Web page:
New Orleans is one of America’s oldest cities, with some of its black residents lineages dating back to the early 1800s. With such a authentic culture comes an authentic history of the people.
Cierra Chenier started NOIR’N NOLA as a way to educate others about black New Orleans, how to protect black New Orleans culture and it’s history that dates back before the Emancipation Proclamation. Through her platform, she has given free game to hundreds about prominent New Orleans figures like Marie Laveau, Thomy Lafon, Jean Saint Malo, Charles Deslondes and many more. Cierra has become somewhat like our guardian of New Orleans black history. Talking to Cierra about her love and activism for New Orleans inspired me to want to learn more. Read about her, her brand and her heart for activism.
BR: What is NOIR ‘N NOLA?
CC: NOIR ‘N NOLA is a brand highlighting the history, politics, lagniappe and soul of Black New Orleans. It tells our history to correct our present, while laying the foundation for a better future. Through writing, service, events, and creative projects, NOIR ‘N NOLA is a platform honoring the people and culture of Black New Orleans.
BR: When did your love for storytelling and passion for social activism begin to correlate with one another?
CC: I’ve always felt that if we understood just who we are and what we come from, we would see greater value in our lives and communities. We would be supporting each other, pooling our resources together instead of killing each other. The murder rate in New Orleans is a major issue that I’ve never known how to solve, but when that issue hit too close to home, I felt responsible for using what I knew, loved, and was good at to at least say or do something.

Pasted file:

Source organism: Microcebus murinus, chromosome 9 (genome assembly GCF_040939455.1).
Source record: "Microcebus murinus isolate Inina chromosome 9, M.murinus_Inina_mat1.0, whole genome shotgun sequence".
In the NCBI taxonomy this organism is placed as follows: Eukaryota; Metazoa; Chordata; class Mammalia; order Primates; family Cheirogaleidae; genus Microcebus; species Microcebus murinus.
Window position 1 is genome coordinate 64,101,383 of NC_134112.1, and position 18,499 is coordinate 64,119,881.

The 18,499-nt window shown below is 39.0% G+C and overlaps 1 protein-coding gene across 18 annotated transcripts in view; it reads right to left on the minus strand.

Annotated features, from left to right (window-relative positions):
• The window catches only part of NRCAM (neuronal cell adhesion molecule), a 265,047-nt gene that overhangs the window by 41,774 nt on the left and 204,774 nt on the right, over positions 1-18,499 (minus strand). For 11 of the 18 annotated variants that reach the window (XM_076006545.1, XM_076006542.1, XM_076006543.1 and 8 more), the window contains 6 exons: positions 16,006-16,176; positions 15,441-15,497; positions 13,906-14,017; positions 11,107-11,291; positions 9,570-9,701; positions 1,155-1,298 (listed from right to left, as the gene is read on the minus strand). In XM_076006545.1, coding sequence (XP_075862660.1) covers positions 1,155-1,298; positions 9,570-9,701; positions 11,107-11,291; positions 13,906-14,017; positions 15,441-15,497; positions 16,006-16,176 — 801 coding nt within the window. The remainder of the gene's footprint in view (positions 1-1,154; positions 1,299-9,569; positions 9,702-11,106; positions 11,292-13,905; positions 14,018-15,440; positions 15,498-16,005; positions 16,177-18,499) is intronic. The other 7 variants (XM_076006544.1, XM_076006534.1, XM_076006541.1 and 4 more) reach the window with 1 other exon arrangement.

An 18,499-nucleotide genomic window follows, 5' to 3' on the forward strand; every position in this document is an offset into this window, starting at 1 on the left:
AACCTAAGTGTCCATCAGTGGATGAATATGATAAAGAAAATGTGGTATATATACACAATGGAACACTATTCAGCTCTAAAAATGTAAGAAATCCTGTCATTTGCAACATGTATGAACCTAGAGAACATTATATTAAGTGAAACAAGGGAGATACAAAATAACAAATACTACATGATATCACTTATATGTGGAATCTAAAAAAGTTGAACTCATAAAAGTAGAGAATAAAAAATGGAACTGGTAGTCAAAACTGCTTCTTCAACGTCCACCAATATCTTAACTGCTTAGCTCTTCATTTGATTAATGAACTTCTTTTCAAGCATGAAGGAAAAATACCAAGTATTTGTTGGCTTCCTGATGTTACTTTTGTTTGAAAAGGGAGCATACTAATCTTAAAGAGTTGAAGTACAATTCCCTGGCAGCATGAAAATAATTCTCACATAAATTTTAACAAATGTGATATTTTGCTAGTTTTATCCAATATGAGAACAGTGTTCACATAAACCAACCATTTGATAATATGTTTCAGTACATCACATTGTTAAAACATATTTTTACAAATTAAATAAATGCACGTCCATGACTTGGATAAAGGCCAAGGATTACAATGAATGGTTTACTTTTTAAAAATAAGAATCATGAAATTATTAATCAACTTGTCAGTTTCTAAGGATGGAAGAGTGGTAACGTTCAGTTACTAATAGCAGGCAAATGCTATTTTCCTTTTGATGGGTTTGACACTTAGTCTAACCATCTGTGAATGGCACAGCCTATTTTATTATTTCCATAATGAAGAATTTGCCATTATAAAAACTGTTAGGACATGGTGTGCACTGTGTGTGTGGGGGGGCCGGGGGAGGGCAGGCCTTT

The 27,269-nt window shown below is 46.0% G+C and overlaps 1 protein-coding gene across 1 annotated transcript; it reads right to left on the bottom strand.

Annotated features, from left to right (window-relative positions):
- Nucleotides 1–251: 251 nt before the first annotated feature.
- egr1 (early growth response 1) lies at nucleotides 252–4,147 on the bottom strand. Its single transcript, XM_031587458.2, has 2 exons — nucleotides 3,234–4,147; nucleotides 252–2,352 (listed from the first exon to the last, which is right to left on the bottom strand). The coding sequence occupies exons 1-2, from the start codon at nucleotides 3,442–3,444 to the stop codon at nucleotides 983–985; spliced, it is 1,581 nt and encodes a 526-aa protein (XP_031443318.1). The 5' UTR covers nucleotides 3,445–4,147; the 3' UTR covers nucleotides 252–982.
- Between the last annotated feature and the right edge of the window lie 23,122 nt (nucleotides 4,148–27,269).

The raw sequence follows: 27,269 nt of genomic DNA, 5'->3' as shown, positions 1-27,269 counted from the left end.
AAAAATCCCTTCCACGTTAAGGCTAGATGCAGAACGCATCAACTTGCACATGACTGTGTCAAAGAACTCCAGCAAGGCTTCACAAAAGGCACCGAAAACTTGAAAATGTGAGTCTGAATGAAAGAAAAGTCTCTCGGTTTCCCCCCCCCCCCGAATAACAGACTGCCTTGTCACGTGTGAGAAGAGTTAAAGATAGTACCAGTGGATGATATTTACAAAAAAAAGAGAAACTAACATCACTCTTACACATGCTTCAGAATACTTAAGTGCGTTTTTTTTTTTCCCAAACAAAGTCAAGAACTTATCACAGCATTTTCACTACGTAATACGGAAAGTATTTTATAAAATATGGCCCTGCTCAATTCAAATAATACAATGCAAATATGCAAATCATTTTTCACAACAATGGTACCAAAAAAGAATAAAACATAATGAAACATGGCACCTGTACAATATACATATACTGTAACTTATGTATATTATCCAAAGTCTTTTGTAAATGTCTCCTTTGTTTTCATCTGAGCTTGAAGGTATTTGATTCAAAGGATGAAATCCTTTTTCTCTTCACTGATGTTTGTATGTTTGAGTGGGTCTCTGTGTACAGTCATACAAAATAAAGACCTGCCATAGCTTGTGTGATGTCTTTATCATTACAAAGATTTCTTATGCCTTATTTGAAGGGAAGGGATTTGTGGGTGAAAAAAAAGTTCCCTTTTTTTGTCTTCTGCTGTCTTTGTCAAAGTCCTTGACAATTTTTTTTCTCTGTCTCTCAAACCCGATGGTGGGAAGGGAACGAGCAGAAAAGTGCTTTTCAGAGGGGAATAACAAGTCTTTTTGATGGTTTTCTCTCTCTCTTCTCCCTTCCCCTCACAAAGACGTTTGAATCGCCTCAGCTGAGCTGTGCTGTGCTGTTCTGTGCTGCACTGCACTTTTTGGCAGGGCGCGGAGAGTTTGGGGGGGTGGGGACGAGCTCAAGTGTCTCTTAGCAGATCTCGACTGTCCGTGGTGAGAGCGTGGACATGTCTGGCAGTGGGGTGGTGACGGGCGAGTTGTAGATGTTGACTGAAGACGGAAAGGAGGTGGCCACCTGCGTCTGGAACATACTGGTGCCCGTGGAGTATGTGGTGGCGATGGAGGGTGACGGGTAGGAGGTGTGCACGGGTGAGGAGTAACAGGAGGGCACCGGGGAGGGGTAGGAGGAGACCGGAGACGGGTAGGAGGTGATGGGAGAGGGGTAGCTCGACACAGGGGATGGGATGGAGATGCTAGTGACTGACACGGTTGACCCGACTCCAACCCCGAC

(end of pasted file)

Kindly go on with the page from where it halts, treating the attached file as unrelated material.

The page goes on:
That’s when activism combined with storytelling. The most important part of my activism is connecting the stories of the past to its impact on Black New Orleans today. In my storytelling, it’s important for me to write to Black New Orleans in the way that I (we) talk. I don’t focus too much on the structure of the paragraphs, I don’t want people to feel like they’re reading an essay when they’re reading my articles. I’d rather you feel what I said than to be politically correct in how I said it.
BR: As the new generation of New Orleanians emerge from what they were once considered as “Katrina Babies” or “survivors”, to young adults, do you think their stories of resilience talk in their artforms?
CC: I really feel a creative renaissance happening in New Orleans and it’s being led by those that know what’s at stake. We’re the ones that still remember what New Orleans was, but had it stripped away in our adolescence. So as New Orleans culture becomes a commodity, our resilience is us documenting and preserving our communities and stories. Our resilience is in every bit of our artforms, but also in our existence here.
BR: Recently, you’ve been working as a creative director and freelance writer with your company, cierra chenier®️. with that, how do you help clients portray the culture and history of new orleans through your creative direction?
CC: In doing freelance writing and working on creative projects, historical accuracy is huge for me. I like to do extensive amounts of research before even starting the work. My role is always ensuring that the culture and history are portrayed accurately, but also respectfully.
BR: Where do you see yourself with your platform and social activism in 5 years?
CC: In 5 years I see myself in New Orleans, expanding my platform to youth programs, cultural events, community service, and exhibitions. I want to continue to research and tell our lost history. I see myself as a property and business owner, redistributing resources and opportunities to Black communities.
BR: If you could speak to the world right now, as New Orleans, what would she have to say?
CC: “My people and my culture can’t be separated. So when you visit me, adore me, and commercialize me — hire, invest in, honor, and respect those that built me; and who will fight to the death to protect me.”